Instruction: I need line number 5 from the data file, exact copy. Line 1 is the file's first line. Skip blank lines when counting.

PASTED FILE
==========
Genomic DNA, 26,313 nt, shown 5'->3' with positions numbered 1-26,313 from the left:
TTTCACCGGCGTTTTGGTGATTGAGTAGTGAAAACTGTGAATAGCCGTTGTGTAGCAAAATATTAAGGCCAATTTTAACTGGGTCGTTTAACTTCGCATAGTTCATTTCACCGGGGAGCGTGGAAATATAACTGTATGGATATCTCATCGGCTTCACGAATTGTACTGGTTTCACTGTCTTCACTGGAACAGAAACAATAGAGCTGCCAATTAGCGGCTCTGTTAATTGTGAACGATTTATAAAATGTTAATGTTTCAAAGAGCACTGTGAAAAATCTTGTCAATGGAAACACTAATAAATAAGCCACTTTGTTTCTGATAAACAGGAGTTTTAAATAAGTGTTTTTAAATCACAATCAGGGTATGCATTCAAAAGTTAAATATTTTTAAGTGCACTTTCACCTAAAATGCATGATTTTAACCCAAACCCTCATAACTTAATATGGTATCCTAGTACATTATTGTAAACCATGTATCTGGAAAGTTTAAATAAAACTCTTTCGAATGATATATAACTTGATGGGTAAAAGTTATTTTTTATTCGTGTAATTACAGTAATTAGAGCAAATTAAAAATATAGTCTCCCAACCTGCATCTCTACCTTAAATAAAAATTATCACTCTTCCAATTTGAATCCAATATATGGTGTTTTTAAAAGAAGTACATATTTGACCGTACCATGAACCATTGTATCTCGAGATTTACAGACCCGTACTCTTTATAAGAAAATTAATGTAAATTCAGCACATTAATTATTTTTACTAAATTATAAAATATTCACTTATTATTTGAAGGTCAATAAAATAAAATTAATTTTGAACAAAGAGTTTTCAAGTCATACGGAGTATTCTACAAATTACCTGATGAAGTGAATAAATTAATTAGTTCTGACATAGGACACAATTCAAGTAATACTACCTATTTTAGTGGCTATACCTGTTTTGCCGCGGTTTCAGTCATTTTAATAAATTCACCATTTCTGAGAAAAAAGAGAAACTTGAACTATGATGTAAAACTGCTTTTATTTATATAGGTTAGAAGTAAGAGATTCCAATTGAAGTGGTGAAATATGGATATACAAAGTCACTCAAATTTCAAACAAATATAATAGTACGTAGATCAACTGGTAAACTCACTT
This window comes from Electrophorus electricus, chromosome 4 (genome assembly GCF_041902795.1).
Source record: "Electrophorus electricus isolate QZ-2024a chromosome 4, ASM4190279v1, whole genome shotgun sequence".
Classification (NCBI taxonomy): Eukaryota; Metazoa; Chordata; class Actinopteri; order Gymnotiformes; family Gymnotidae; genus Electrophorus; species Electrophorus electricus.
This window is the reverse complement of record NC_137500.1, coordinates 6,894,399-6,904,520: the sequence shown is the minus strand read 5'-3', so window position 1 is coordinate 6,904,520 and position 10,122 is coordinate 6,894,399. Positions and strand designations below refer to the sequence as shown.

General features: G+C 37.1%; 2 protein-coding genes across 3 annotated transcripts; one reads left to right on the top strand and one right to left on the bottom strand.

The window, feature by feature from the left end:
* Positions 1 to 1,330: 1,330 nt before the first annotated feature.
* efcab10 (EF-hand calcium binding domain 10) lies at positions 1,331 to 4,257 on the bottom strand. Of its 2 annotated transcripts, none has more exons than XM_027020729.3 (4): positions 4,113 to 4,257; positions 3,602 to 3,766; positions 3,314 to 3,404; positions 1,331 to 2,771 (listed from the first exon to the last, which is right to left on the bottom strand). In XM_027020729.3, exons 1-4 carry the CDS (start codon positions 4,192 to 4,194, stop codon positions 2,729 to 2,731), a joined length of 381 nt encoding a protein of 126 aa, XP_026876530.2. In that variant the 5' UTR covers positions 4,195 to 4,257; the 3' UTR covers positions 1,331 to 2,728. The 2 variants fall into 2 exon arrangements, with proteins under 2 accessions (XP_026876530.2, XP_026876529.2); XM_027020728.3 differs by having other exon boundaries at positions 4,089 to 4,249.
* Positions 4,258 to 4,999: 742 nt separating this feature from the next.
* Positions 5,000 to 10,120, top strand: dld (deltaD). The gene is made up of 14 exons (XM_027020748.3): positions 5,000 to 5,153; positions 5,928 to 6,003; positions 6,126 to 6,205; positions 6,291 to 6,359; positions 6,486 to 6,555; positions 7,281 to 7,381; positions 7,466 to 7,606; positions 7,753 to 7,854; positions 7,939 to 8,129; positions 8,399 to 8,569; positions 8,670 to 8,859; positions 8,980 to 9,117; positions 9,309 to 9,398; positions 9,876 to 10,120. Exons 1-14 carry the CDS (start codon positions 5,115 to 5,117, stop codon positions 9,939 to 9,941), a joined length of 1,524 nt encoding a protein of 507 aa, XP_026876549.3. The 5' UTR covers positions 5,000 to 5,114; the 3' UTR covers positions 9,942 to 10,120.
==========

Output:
Classification (NCBI taxonomy): Eukaryota; Metazoa; Chordata; class Actinopteri; order Gymnotiformes; family Gymnotidae; genus Electrophorus; species Electrophorus electricus.